Mountain monks and modern art
By Harry Eyres 7/19/15 at 12:59 PM
Sean Scully crosses in church
The altar and two crosses Scully donated to the churchMuseu Montserrat
The jagged mountain has inspired creativity before. Anyone seeking the source of Gaudi’s joyful fantasies in stone need only marvel at the organ-pipe rock formations of Montserrat, the isolated massif 40 miles west of Barcelona that also shelters one of Europe’s most venerable monasteries, Santa Maria de Montserrat. Now abbey and massif have been united with an artspace devoted to the work of the Irish-born, American-based abstract painter Sean Scully, who celebrated his 70th birthday at the space’s recent inauguration.
In an act of great generosity on both sides, Scully has donated 22 works – including six abstract paintings and three murals, the series Holly-Stationes, stained-glass windows, an altar and two crosses – for permanent display in the modest Romanesque church of Santa Cecilia in the abbey precinct, restored and purified by the local architect Xavier Guitart with funding from the Diputación (Provincial Council) of Barcelona.
The only obvious comparisons, in terms of the marriage of avant-garde art and spirituality, are Matisse’s chapel at Saint Paul de Vence and Rothko’s at Houston. Scully, who has risen to international prominence with no gimmicks, as a serious painter in the tradition of abstract expressionism, does not shy away from such references.
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“Rothko is the closest,” he admits, but goes on to say that he finds Rothko “depressing and bleak”. “I had an idea I could humanise abstract art,” he goes on; “I saw a potential in abstract art which had never been unlocked. I wanted to make it like Matisse or Picasso, so people would enter it.”
I first came across Scully’s work at an exhibition in Barcelona in 1995. I was immediately drawn to what seemed a marriage of warmth and rigour, strong emotion and tangible earthiness confined within powerful and cogent structure. As well as Rothko, Mondrian is obviously also an influence on Scully, who uses grids and squares of colour; at the same time, the Irishman is quite unlike the otherworldly Dutch master. “He is pure and I am dirty! I love sex!” he exclaims.
The work in Santa Cecilia covers a far wider emotional and spiritual gamut than the sombre meditations of Rothko or the cool, quasi-mathematical constructions of Mondrian. Most Rothko-like is the huge and impressive triptych Doric Nyx, which suggests profound grief and spiritual deprivation. But the predominant tone is far lighter, more joyful and even playful. Most intellectually rigorous is the large ochre and red painting Cecilia (Landline Cecilia), which is in part a meditation on music. Facing it is Barcelona Wall of Light Pink, whose horizontal bands of blue, pinky-grey, blue again, red, and finally blue evoke all the voluptuousness of Mediterranean light, landscape, sky and sea, with almost unbearable sensuous intensity.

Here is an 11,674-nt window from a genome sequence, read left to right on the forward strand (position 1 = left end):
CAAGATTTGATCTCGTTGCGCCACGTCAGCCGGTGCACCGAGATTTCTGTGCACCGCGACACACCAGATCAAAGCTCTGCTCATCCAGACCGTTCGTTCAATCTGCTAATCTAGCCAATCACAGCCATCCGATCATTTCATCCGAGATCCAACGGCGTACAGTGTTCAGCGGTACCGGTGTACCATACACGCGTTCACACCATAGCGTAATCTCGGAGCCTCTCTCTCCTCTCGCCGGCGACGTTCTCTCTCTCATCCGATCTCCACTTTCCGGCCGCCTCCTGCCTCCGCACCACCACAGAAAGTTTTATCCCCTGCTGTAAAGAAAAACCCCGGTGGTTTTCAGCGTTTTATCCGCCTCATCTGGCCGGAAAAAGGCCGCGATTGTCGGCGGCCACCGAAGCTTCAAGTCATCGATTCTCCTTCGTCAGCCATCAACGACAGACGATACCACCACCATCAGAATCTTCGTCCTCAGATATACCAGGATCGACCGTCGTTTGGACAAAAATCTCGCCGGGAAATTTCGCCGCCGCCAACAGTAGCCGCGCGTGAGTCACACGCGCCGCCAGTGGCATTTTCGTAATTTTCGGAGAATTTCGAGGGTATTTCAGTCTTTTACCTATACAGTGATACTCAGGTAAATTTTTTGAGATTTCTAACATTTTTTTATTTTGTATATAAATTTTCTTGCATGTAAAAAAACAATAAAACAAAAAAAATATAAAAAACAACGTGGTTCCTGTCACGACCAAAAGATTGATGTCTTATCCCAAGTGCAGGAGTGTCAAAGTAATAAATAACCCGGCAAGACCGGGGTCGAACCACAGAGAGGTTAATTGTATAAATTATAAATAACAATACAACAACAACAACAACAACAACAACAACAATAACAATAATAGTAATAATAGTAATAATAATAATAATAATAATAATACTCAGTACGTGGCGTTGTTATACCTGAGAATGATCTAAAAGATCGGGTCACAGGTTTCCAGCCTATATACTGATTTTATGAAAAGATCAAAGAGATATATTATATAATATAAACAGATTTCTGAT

It is not by accident that Scully has established his spiritual home and monument in this particular corner of Europe. He came to live and work in Barcelona through the offer of a studio by a friend in 1994. Since then he has acquired a deep love and knowledge of the autonomous region, its vibrant capital, and what he calls Catalans’ abiding concern with “liberty”, which he associates with the struggles of Ireland.
In a moving speech at the inauguration, Scully said that the “generosity” he encountered working with the Catalan monastery “would have no parallel anywhere else. I could do what I wanted, I could have painted pictures of elephants and they would have said ‘bueno’ [that’s fine].”
The Sean Scully-Santa Cecilia de Montserrat Art Centre, and the associated Sean Scully Institute of Art and Spirituality, which opened to the public on 2 July, are not just an apotheosis of Scully, but a testament to the open-mindedness and cultural reach of this very special monastery. Of the 50 monks, the Abbot Father Josep Soler told me, “maybe 40 have PhDs”. He went on to remind me of the abbey’s long history of intellectual openness and ambition. “In 1498 we had a printing press brought over from Germany.”
Scully himself professes no particular religious faith but seems reconciled with his Catholic upbringing. “With religion I’ll sleep with anyone,” he says, his mischievousness masking an unmistakable seriousness of spiritual purpose. Suddenly he remembers a poem by Seamus Heaney which contains the line “an astounding crate full of air”. It seems not a bad description of his own work.
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Review of Centre Pompidou
This is far and away the best modern art museum we saw on our recent trip to England, France and Italy. Names I knew and names I didn’t know amongst the artists and sculptors displayed, and almost all of it good or very good or excellent. A stunning Dali creeps up on you around a corner. If you like modern art and are in Paris, don’t miss this. We were there a happy hour and a half and there were no lines to enter. Unusual building. We really only looked at the Modern Art floors and the outdoor part there- great views too by the way. We could probably have stayed longer if we had time.